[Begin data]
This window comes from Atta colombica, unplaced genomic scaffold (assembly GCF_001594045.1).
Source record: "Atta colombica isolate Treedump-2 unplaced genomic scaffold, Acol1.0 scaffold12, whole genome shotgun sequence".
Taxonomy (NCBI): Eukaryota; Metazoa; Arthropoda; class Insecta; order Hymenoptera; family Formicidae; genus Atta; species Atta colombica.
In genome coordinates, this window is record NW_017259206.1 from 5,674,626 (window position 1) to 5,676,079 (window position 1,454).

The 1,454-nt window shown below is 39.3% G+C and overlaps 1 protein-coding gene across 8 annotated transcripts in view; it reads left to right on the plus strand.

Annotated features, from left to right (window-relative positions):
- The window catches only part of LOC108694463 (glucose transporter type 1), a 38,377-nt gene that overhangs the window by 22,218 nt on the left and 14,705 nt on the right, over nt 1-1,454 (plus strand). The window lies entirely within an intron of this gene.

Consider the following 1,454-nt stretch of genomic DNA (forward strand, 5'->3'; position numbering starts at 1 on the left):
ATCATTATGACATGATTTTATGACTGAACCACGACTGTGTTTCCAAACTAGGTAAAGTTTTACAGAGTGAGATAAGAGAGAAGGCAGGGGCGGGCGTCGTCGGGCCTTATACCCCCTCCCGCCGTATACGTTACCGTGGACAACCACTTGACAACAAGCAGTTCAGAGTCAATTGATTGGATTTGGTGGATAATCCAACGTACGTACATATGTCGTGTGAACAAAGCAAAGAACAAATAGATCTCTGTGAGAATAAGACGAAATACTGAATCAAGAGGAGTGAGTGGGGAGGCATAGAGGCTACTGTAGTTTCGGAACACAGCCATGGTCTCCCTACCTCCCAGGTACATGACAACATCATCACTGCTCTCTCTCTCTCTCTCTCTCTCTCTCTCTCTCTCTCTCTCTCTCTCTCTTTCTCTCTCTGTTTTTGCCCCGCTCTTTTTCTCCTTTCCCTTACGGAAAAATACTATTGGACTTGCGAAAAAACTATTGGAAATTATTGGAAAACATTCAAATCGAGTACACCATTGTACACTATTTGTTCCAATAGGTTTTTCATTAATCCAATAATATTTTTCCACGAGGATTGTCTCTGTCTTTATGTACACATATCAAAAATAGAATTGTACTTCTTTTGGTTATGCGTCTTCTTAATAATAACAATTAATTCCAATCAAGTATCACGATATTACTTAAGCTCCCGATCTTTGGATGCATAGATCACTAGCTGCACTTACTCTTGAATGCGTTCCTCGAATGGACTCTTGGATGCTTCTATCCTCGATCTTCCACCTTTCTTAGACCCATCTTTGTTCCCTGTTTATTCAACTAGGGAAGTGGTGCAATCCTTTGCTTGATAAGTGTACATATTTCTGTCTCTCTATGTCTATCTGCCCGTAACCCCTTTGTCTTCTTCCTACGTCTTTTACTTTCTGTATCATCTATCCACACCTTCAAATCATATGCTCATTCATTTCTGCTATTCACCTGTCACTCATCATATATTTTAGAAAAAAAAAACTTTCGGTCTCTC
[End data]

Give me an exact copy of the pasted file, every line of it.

This window comes from Atta colombica, unplaced genomic scaffold (assembly GCF_001594045.1).
Source record: "Atta colombica isolate Treedump-2 unplaced genomic scaffold, Acol1.0 scaffold12, whole genome shotgun sequence".
Taxonomy (NCBI): Eukaryota; Metazoa; Arthropoda; class Insecta; order Hymenoptera; family Formicidae; genus Atta; species Atta colombica.
In genome coordinates, this window is record NW_017259206.1 from 5,674,626 (window position 1) to 5,676,079 (window position 1,454).

The 1,454-nt window shown below is 39.3% G+C and overlaps 1 protein-coding gene across 8 annotated transcripts in view; it reads left to right on the plus strand.

Annotated features, from left to right (window-relative positions):
- The window catches only part of LOC108694463 (glucose transporter type 1), a 38,377-nt gene that overhangs the window by 22,218 nt on the left and 14,705 nt on the right, over nt 1-1,454 (plus strand). The window lies entirely within an intron of this gene.

Consider the following 1,454-nt stretch of genomic DNA (forward strand, 5'->3'; position numbering starts at 1 on the left):
ATCATTATGACATGATTTTATGACTGAACCACGACTGTGTTTCCAAACTAGGTAAAGTTTTACAGAGTGAGATAAGAGAGAAGGCAGGGGCGGGCGTCGTCGGGCCTTATACCCCCTCCCGCCGTATACGTTACCGTGGACAACCACTTGACAACAAGCAGTTCAGAGTCAATTGATTGGATTTGGTGGATAATCCAACGTACGTACATATGTCGTGTGAACAAAGCAAAGAACAAATAGATCTCTGTGAGAATAAGACGAAATACTGAATCAAGAGGAGTGAGTGGGGAGGCATAGAGGCTACTGTAGTTTCGGAACACAGCCATGGTCTCCCTACCTCCCAGGTACATGACAACATCATCACTGCTCTCTCTCTCTCTCTCTCTCTCTCTCTCTCTCTCTCTCTCTCTCTCTCTTTCTCTCTCTGTTTTTGCCCCGCTCTTTTTCTCCTTTCCCTTACGGAAAAATACTATTGGACTTGCGAAAAAACTATTGGAAATTATTGGAAAACATTCAAATCGAGTACACCATTGTACACTATTTGTTCCAATAGGTTTTTCATTAATCCAATAATATTTTTCCACGAGGATTGTCTCTGTCTTTATGTACACATATCAAAAATAGAATTGTACTTCTTTTGGTTATGCGTCTTCTTAATAATAACAATTAATTCCAATCAAGTATCACGATATTACTTAAGCTCCCGATCTTTGGATGCATAGATCACTAGCTGCACTTACTCTTGAATGCGTTCCTCGAATGGACTCTTGGATGCTTCTATCCTCGATCTTCCACCTTTCTTAGACCCATCTTTGTTCCCTGTTTATTCAACTAGGGAAGTGGTGCAATCCTTTGCTTGATAAGTGTACATATTTCTGTCTCTCTATGTCTATCTGCCCGTAACCCCTTTGTCTTCTTCCTACGTCTTTTACTTTCTGTATCATCTATCCACACCTTCAAATCATATGCTCATTCATTTCTGCTATTCACCTGTCACTCATCATATATTTTAGAAAAAAAAAACTTTCGGTCTCTC